But yesterday, game one of the Stanley Cup finals was a perfect day for bad news because the city, province and much of the country was fixated on the hockey game. Here’s what contemptuous filth emerged while we were anticipating the game…in case you missed it:

1. A few days ago, the BC Liberal government changed the date and time of budget estimates debate for the premier’s office to coincide with the hockey game. Budget estimates debates are when the opposition can examine the contents of each line item of the provincial budget. In a contemptuous, cynical obstruction of democracy, transparency and accountability, the premier decided that debate about her office budget would take place when virtually no one would be interested in watching on Hansard TV and virtually all of the media would be distracted.

2. On a related note, BC Liberal cabinet minister Moira Stilwell [whose Twitter introduction to her leadership debate was a moderate failure] tweeted on Monday how much she was distressed at the legislature sitting past dinnertime this week. I’m sure she was being at least somewhat facetious, since they might have to miss the hockey game:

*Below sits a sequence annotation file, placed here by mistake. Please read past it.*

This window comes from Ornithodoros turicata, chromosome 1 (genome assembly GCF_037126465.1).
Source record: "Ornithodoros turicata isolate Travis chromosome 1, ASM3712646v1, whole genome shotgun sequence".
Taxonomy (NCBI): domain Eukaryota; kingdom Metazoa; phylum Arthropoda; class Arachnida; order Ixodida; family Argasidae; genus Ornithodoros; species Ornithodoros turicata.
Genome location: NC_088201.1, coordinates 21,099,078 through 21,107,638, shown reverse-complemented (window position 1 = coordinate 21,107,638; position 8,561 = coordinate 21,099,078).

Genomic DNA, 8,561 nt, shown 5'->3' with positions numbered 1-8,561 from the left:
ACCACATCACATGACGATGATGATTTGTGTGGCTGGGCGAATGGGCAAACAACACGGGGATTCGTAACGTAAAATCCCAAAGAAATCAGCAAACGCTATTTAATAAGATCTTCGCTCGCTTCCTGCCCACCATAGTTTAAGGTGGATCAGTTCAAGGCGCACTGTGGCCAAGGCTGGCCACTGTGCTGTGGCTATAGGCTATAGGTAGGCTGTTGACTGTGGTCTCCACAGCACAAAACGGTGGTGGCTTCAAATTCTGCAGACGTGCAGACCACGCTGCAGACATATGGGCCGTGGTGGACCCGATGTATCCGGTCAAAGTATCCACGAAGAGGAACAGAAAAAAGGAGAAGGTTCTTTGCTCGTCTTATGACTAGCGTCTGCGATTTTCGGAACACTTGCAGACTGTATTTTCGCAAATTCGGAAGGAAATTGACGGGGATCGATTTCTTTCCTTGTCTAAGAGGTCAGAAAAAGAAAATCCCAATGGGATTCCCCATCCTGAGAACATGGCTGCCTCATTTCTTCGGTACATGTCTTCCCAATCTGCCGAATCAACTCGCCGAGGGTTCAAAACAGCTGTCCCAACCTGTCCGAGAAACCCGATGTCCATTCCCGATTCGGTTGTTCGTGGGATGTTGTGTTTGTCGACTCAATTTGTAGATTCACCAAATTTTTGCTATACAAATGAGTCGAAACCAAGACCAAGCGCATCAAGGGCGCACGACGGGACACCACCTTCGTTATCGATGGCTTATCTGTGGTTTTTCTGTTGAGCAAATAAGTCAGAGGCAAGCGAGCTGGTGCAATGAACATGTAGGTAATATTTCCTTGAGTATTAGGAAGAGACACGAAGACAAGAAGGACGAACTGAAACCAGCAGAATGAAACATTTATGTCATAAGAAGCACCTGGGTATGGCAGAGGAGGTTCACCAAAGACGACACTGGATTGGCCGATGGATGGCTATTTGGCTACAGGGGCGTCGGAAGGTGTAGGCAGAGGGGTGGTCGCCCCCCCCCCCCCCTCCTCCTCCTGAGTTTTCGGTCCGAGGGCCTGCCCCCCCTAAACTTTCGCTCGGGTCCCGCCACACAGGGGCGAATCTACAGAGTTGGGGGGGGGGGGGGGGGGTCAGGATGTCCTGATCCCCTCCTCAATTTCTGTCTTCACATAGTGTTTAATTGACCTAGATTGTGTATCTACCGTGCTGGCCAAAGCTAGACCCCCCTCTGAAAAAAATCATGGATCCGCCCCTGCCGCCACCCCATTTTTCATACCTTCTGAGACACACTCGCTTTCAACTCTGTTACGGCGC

The house is sitting till 9pm this week; couldn’t we just talk faster? #BCPOLI

Since it was her government that chose to keep the legislature closed for around 600 of the last 700 days, her hypocrisy is galling. But then, if she’s being facetious, that’s ok, right? No. That makes it even worse because of how little regard her government holds for democratic accountability.

But then she followed up that gem with this one last night:

The house sits tonight during the game-ridiculous!! Go #Canucks!